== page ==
So are today’s hunters the descendants of those whose pleasure was most responsive to killing animals? Maybe so, in which case the act of hunting is separate from the act of providing food. Probably a majority of hunters do not eat what they kill, and instead derive a magnificent ‘high’ from the act of killing. In this case the argument against the need to kill for food fails; hunters do not kill for food, they kill for the pleasure of killing.

How to reverse evolution, how to change the psyche of hunters from deriving pleasure from killing to deriving pleasure from promoting a humane life of animals seems to me to be the challenge of those of us who oppose hunting. It cannot be done de jure, it must be done by an evolutionary change in society, a change where a society condemns hunters murdering animals.

Finally, Ms. Colb is correct in that

“Plant-based foods (and mushrooms, technically a fungus rather than a plant) can be prepared deliciously and are nutritious and, even according to the conservative Academy of Nutrition and Dietetics, can meet the needs of people in every phase of life, including childhood, pregnancy, and nursing, and offer benefits in resisting chronic diseases (such as heart disease and diabetes). Virtually no one has to eat animal-based foods (just as almost no one is Socrates).”

but let’s all agree that Tofurkey is not the answer here.

A Happy Vegan Thanksgiving to Mr. Dorf, Ms. Colb and Mr. Buchanan, with our thanks for providing an intelligent and thought provoking forum.

Joe said...

"but let’s all agree that Tofurkey is not the answer here"

The whole "tofurkey" might not be the answer but various faux meats from my personal experience are quite tasty, including the slices for sandwiches and "crumbles" and the like for stews and so forth.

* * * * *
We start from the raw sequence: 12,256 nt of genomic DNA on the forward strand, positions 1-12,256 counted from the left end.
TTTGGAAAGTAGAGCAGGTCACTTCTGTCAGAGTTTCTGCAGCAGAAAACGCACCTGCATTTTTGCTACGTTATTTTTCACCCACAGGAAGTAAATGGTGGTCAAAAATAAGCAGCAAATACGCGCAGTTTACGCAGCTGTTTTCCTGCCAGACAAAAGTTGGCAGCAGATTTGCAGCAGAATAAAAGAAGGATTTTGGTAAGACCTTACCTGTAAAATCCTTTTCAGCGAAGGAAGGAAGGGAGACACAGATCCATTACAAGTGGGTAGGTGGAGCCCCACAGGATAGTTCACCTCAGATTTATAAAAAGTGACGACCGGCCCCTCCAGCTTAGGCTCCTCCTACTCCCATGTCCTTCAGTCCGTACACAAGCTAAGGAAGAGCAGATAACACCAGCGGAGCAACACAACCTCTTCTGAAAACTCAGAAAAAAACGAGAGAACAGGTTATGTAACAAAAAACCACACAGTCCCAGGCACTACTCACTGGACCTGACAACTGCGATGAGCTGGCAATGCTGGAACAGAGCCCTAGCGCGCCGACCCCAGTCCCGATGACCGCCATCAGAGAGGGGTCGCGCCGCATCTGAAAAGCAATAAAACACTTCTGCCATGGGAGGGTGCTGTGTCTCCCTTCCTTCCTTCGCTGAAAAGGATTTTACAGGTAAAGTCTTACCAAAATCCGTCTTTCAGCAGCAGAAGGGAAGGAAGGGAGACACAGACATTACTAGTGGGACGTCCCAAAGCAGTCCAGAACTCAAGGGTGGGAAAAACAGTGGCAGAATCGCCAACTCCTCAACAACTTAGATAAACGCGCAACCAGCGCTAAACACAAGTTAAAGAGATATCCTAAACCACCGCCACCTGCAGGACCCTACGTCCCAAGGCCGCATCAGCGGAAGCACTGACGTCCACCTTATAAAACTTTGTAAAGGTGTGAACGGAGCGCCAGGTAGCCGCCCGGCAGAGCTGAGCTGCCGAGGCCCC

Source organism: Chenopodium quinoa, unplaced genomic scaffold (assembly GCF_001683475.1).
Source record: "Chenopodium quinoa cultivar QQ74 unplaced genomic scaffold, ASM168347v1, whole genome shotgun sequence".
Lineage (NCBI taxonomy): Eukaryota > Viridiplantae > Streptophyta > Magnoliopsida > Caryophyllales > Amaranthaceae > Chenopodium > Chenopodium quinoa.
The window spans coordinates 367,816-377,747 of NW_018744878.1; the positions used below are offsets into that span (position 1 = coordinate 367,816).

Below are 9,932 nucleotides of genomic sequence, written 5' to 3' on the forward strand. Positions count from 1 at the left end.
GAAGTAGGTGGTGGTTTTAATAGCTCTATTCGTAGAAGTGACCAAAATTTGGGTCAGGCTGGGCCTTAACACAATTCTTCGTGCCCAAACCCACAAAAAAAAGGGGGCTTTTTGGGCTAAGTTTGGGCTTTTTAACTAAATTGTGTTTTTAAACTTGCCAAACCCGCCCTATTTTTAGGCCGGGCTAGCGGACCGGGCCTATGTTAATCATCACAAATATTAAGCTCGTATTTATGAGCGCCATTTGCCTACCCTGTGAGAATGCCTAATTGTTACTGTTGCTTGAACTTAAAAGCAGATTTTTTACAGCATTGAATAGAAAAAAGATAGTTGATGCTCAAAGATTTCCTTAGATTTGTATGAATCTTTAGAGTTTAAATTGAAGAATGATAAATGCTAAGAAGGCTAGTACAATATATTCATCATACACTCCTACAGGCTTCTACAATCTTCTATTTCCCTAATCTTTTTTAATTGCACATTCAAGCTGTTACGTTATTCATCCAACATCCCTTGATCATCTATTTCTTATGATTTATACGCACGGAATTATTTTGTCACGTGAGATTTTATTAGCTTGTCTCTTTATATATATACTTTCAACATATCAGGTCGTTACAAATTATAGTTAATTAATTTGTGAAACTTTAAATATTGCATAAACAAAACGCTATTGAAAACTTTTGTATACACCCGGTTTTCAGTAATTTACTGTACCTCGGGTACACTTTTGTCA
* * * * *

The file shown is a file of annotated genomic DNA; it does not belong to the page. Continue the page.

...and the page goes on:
Hunting often seems to me to be a cultural thing (a tricky case there being basically symbolic hunts by native groups). I don't support it (and find it cruel) but one on one direct action like this does seem significantly better than mass production of animals for food ala factory farming. And, "culture" often includes unsavory things, so it's fine to discuss the whole story there.

Addendum: Some might be interested in the movie "The Lobster." Its premise is that people go to a hotel and have 45 days to find a mate. If they don't, they turn into an animal of their choice. There are regular "hunts" where guests go at each other with dart guns though it appears to be open season (one guest is a sociopath and violently attacks targets). It is well done but found it hard to take after a while.

F. John Caldwell, Jr. said...

I am one visit to a slaughterhouse from being at least a vegetarian. Aside from liking meat, I don't have any real argument in its favor. I wear leather shoes (but my toughest shoes, my hiking boots, are all man-made or plant-made materials), a leather belt, and sit on leather in my house and car. I can do without all these things in the future. It is by pure self delusion that I disconnect the slaughtering from the food (or leather). I can't kill even an insect myself (we had a huge palmetto bug in the house the other day (essentially a gigantic roach for you non-Floridians!) and I dealt with it by just hoping it would find its way back outside -- finally the cat got it (ah, nature!)). I can't bait a fish hook and certainly can't kill the fish I might catch (and really don't fish anyway, but once or twice when I have, it made me ill!). I find the display of deer heads or other animal parts grotesque. I truly believe homo sapiens are arrogant in believing other animals are not sentient (I know my very old dog gets my sense of humor, and I can't believe cows in your example above don't grieve when they lose their young -- ever look in a cow's, or a horse's, or a dog's eyes? There's a being in there!). So thanks Professor Colb! You upset me. And the first part of change is being upset.